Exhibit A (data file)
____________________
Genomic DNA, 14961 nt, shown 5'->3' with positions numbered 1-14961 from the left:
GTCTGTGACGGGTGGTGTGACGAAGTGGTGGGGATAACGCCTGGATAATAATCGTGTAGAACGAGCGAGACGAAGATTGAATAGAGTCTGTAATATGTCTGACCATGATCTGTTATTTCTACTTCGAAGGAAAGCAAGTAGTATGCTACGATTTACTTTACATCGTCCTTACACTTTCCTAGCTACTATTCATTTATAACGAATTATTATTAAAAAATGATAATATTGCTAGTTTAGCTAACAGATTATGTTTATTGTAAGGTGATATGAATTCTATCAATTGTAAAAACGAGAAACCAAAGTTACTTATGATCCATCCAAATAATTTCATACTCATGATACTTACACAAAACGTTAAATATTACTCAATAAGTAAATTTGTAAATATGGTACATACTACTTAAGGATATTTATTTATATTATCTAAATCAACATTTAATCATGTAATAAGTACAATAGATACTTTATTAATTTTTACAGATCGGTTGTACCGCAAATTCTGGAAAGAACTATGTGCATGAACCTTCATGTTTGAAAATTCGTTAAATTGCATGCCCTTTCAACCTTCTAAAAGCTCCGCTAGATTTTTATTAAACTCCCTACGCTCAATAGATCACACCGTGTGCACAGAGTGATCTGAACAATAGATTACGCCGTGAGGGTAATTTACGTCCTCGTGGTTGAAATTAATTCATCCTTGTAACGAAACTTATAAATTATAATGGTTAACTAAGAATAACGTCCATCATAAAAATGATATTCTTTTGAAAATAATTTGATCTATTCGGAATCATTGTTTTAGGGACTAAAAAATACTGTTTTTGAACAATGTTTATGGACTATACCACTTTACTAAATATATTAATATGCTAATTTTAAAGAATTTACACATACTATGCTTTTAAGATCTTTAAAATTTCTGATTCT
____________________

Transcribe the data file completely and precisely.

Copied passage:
Genomic DNA, 14961 nt, shown 5'->3' with positions numbered 1-14961 from the left:
GTCTGTGACGGGTGGTGTGACGAAGTGGTGGGGATAACGCCTGGATAATAATCGTGTAGAACGAGCGAGACGAAGATTGAATAGAGTCTGTAATATGTCTGACCATGATCTGTTATTTCTACTTCGAAGGAAAGCAAGTAGTATGCTACGATTTACTTTACATCGTCCTTACACTTTCCTAGCTACTATTCATTTATAACGAATTATTATTAAAAAATGATAATATTGCTAGTTTAGCTAACAGATTATGTTTATTGTAAGGTGATATGAATTCTATCAATTGTAAAAACGAGAAACCAAAGTTACTTATGATCCATCCAAATAATTTCATACTCATGATACTTACACAAAACGTTAAATATTACTCAATAAGTAAATTTGTAAATATGGTACATACTACTTAAGGATATTTATTTATATTATCTAAATCAACATTTAATCATGTAATAAGTACAATAGATACTTTATTAATTTTTACAGATCGGTTGTACCGCAAATTCTGGAAAGAACTATGTGCATGAACCTTCATGTTTGAAAATTCGTTAAATTGCATGCCCTTTCAACCTTCTAAAAGCTCCGCTAGATTTTTATTAAACTCCCTACGCTCAATAGATCACACCGTGTGCACAGAGTGATCTGAACAATAGATTACGCCGTGAGGGTAATTTACGTCCTCGTGGTTGAAATTAATTCATCCTTGTAACGAAACTTATAAATTATAATGGTTAACTAAGAATAACGTCCATCATAAAAATGATATTCTTTTGAAAATAATTTGATCTATTCGGAATCATTGTTTTAGGGACTAAAAAATACTGTTTTTGAACAATGTTTATGGACTATACCACTTTACTAAATATATTAATATGCTAATTTTAAAGAATTTACACATACTATGCTTTTAAGATCTTTAAAATTTCTGATTCT